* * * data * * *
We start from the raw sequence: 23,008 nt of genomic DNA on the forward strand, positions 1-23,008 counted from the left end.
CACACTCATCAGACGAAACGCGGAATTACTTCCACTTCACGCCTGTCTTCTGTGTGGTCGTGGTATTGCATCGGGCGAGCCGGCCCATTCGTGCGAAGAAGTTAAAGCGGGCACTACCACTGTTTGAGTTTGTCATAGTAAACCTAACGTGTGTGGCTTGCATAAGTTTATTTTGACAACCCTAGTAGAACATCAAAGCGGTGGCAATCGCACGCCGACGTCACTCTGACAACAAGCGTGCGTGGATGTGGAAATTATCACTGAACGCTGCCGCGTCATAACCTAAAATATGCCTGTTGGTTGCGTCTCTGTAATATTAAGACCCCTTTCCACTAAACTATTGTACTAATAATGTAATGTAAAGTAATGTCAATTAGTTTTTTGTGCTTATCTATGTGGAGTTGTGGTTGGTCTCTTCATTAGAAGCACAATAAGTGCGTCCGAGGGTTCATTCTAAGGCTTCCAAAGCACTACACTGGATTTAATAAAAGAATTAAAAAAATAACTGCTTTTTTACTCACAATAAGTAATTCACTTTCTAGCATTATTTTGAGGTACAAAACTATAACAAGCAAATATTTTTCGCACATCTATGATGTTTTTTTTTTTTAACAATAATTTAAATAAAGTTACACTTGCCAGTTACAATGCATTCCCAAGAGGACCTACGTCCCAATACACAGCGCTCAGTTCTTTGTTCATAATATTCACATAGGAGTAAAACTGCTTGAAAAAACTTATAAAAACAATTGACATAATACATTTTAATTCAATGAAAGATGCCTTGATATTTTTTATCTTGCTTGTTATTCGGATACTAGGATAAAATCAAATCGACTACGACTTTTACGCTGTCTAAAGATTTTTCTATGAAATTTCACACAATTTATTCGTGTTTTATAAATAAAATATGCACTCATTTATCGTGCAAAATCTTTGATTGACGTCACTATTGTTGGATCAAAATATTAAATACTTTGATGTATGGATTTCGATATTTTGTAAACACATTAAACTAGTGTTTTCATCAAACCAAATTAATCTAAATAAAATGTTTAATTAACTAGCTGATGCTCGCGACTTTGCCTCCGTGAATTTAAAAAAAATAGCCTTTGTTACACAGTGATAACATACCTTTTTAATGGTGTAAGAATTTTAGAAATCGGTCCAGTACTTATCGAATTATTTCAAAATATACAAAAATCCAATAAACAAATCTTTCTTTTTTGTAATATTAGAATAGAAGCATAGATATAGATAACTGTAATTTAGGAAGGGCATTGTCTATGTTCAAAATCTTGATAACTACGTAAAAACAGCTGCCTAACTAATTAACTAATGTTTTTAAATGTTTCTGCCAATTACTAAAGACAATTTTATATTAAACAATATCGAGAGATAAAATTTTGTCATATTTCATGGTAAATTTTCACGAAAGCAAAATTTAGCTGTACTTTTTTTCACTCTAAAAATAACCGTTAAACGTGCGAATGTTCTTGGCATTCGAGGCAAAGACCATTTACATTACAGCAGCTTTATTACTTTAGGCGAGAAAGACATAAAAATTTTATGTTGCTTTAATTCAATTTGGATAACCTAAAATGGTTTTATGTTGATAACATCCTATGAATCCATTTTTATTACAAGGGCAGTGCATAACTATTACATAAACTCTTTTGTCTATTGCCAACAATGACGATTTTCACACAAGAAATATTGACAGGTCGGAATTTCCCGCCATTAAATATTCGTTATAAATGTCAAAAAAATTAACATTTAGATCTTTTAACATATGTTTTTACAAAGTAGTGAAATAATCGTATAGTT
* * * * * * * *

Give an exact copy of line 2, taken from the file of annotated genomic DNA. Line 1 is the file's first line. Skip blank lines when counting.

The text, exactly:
CACACTCATCAGACGAAACGCGGAATTACTTCCACTTCACGCCTGTCTTCTGTGTGGTCGTGGTATTGCATCGGGCGAGCCGGCCCATTCGTGCGAAGAAGTTAAAGCGGGCACTACCACTGTTTGAGTTTGTCATAGTAAACCTAACGTGTGTGGCTTGCATAAGTTTATTTTGACAACCCTAGTAGAACATCAAAGCGGTGGCAATCGCACGCCGACGTCACTCTGACAACAAGCGTGCGTGGATGTGGAAATTATCACTGAACGCTGCCGCGTCATAACCTAAAATATGCCTGTTGGTTGCGTCTCTGTAATATTAAGACCCCTTTCCACTAAACTATTGTACTAATAATGTAATGTAAAGTAATGTCAATTAGTTTTTTGTGCTTATCTATGTGGAGTTGTGGTTGGTCTCTTCATTAGAAGCACAATAAGTGCGTCCGAGGGTTCATTCTAAGGCTTCCAAAGCACTACACTGGATTTAATAAAAGAATTAAAAAAATAACTGCTTTTTTACTCACAATAAGTAATTCACTTTCTAGCATTATTTTGAGGTACAAAACTATAACAAGCAAATATTTTTCGCACATCTATGATGTTTTTTTTTTTTAACAATAATTTAAATAAAGTTACACTTGCCAGTTACAATGCATTCCCAAGAGGACCTACGTCCCAATACACAGCGCTCAGTTCTTTGTTCATAATATTCACATAGGAGTAAAACTGCTTGAAAAAACTTATAAAAACAATTGACATAATACATTTTAATTCAATGAAAGATGCCTTGATATTTTTTATCTTGCTTGTTATTCGGATACTAGGATAAAATCAAATCGACTACGACTTTTACGCTGTCTAAAGATTTTTCTATGAAATTTCACACAATTTATTCGTGTTTTATAAATAAAATATGCACTCATTTATCGTGCAAAATCTTTGATTGACGTCACTATTGTTGGATCAAAATATTAAATACTTTGATGTATGGATTTCGATATTTTGTAAACACATTAAACTAGTGTTTTCATCAAACCAAATTAATCTAAATAAAATGTTTAATTAACTAGCTGATGCTCGCGACTTTGCCTCCGTGAATTTAAAAAAAATAGCCTTTGTTACACAGTGATAACATACCTTTTTAATGGTGTAAGAATTTTAGAAATCGGTCCAGTACTTATCGAATTATTTCAAAATATACAAAAATCCAATAAACAAATCTTTCTTTTTTGTAATATTAGAATAGAAGCATAGATATAGATAACTGTAATTTAGGAAGGGCATTGTCTATGTTCAAAATCTTGATAACTACGTAAAAACAGCTGCCTAACTAATTAACTAATGTTTTTAAATGTTTCTGCCAATTACTAAAGACAATTTTATATTAAACAATATCGAGAGATAAAATTTTGTCATATTTCATGGTAAATTTTCACGAAAGCAAAATTTAGCTGTACTTTTTTTCACTCTAAAAATAACCGTTAAACGTGCGAATGTTCTTGGCATTCGAGGCAAAGACCATTTACATTACAGCAGCTTTATTACTTTAGGCGAGAAAGACATAAAAATTTTATGTTGCTTTAATTCAATTTGGATAACCTAAAATGGTTTTATGTTGATAACATCCTATGAATCCATTTTTATTACAAGGGCAGTGCATAACTATTACATAAACTCTTTTGTCTATTGCCAACAATGACGATTTTCACACAAGAAATATTGACAGGTCGGAATTTCCCGCCATTAAATATTCGTTATAAATGTCAAAAAAATTAACATTTAGATCTTTTAACATATGTTTTTACAAAGTAGTGAAATAATCGTATAGTT